My Classroom Presentation Philosophy
Being a history teacher, at times I have to heavily rely on the “lecture”. I hate to do it, but sometimes its the only way to get the students to fully grasp the material in the time allotted. I’d love to dig into every concept via inquiry learning or engaging activities, but I have not yet mastered the balance of hitting all the standards in just 2-3 block periods a week. Thus, the lecture still remains part of my history curriculum, and it probably always will.
When I started making powerpoint presentations for my first year of teaching, I found myself heavily relying on the textbook. This caused very wordy powerpoints. The fact that my students didn’t have good textbooks also influenced my verbose presentations. My students were pretty engaged with the powerpoints, but mostly because they were trying to copy everything down. This led to very….slow….presentations, and I couldn’t cover the material I wanted. In following years, I printed out the powerpoint slides on handouts, leaving out key words for the students to fill in as we went along. They could also take notes on the side of each slide. This technique sped up the lecture process, and my students also had better books to refer too.
In recent years, more of my students have had lap tops and now we have a 1-2-1 program in the high school. This allows me to upload my powerpoints to my website, and students can download them during class and follow along. I still leave out key words, definitions or charts, so students will have to pay attention in class and not just download the lecture. I still run into the problem of the students being so intent on filling in the blanks that they tune me out when I ask the a question that is related to the text. But, this is a simple enough problem to work around.
When it comes to the material I present on the slide, I do think that an educational presentation should have a bit more material presented on the slides than a presentation given in a lecture hall or business forum. The purpose of using powerpoint, keynote, prezi, Google, or other types presentation devices in my classroom is to present information to students, connect ideas, and prompt instruction. I can do this through the use of pictures, charts and other minimized slides, but presenting text is also needed in some cases. When I use bullet points or simple slides to promote complete ideas, I encourage my students to write additional information in their handwritten notes or in the presenters notes section of the presentation.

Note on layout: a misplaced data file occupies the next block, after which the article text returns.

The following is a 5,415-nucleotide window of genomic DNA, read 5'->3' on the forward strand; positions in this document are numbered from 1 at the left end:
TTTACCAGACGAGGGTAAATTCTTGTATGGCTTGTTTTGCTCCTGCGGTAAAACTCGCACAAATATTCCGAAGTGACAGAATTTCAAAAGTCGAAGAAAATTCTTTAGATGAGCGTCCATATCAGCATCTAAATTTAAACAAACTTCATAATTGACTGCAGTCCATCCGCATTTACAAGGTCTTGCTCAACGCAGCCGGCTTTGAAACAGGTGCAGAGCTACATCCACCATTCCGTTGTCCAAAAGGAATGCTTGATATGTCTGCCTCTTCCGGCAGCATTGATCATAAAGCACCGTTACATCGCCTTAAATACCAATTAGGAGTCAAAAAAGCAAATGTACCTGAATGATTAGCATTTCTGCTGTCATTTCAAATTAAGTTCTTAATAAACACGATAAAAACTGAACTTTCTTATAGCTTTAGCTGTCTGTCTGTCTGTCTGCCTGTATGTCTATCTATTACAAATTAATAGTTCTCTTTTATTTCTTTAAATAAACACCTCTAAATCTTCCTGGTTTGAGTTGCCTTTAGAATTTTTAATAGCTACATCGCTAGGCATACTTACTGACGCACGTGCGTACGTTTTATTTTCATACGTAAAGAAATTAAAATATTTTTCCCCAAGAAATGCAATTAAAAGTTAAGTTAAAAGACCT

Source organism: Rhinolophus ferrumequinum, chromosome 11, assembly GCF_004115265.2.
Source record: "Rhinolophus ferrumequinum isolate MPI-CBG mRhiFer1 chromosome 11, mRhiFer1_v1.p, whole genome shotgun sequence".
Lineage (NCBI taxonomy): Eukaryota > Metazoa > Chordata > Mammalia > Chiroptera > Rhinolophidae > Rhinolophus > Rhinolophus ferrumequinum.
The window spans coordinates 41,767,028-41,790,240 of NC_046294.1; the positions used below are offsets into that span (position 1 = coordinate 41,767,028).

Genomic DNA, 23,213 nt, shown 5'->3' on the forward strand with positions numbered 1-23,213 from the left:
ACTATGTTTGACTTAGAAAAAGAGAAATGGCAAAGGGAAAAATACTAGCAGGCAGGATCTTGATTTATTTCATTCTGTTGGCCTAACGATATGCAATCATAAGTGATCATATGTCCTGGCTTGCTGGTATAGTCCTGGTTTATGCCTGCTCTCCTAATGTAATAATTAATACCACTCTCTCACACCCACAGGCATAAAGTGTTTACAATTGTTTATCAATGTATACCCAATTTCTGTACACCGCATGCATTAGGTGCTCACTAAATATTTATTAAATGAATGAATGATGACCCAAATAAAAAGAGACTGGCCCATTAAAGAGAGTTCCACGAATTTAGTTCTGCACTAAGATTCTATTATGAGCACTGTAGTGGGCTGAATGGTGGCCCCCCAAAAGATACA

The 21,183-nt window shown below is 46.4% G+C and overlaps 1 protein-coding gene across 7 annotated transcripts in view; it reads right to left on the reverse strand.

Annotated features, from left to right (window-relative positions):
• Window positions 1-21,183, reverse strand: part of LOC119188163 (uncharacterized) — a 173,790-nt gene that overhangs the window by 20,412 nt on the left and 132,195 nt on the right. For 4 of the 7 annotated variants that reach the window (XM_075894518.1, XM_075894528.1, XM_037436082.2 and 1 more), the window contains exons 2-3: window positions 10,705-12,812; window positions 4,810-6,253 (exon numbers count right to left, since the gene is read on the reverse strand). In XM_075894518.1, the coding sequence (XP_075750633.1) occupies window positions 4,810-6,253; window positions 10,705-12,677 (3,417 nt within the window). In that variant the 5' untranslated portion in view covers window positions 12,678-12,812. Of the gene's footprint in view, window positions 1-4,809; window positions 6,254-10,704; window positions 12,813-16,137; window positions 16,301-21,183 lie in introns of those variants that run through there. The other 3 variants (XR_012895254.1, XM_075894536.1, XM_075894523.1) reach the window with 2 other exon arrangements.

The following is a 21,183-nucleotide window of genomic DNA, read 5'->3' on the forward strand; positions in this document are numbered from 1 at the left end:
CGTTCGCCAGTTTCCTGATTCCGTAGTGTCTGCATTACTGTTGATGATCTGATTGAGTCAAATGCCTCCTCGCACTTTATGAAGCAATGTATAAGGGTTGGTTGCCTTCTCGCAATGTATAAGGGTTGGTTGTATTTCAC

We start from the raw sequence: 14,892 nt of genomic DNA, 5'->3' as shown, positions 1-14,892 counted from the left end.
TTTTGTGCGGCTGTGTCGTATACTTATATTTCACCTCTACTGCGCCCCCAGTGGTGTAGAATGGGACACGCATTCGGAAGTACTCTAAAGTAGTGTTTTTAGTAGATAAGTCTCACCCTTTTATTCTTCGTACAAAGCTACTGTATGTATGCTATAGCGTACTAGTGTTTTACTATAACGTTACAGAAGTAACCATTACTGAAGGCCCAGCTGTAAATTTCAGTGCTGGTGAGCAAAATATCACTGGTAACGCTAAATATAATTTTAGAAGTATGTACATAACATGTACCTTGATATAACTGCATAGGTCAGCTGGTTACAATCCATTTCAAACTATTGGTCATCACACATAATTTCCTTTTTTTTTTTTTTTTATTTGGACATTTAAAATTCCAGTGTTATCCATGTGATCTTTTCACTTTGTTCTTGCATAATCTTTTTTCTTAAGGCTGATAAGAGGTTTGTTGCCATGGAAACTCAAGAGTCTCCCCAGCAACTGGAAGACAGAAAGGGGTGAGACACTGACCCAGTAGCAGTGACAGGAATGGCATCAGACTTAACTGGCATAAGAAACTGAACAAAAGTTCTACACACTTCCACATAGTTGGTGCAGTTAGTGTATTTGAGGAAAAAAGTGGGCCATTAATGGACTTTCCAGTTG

I do believe that presenters need to be careful not to overload their audience with too much information on the powerpoints/keynotes. But, I reiterate that the classroom presentation is different than the business presentation, and needs to be addressed differently. My presentation style has adapted over my 7 years of teaching, and I am using my presentations in more powerful ways.
Ways I use Presentations in the Classroom
After students had read information, I may use presentations to help them remember what they read and make deeper connections.
To trigger students’ prior knowledge before presenting a new concept, I use blank slides and have students come up with information. Later, I reveal the information on my presentation and we compare how correctly they remembered the information. From this exercise, we discuss where the information could be leading.
Before entering a complicated topic, I give my students a chance to see how our discussion will fit together. By establishing connections early, students can better internalize the information.
Getting Students to Pay Attention
When my students read the textbook (if they do the reading), they tend to forget to read the information in the boxes and margins. They see pictures or charts as something that takes up space, giving them less to read. Thus, they miss some key information. In my presentations I sometimes encourage my students to “think inside the box”, and remind them not to miss key information.
Reflections on Using Presentations
I realize that I don’t give the “perfect” presentation. There is much for me to learn, and I am constantly adapting how I present information to my students. It’s a strange balance though, giving too much or too little. If you have the perfect ratio, please let me know.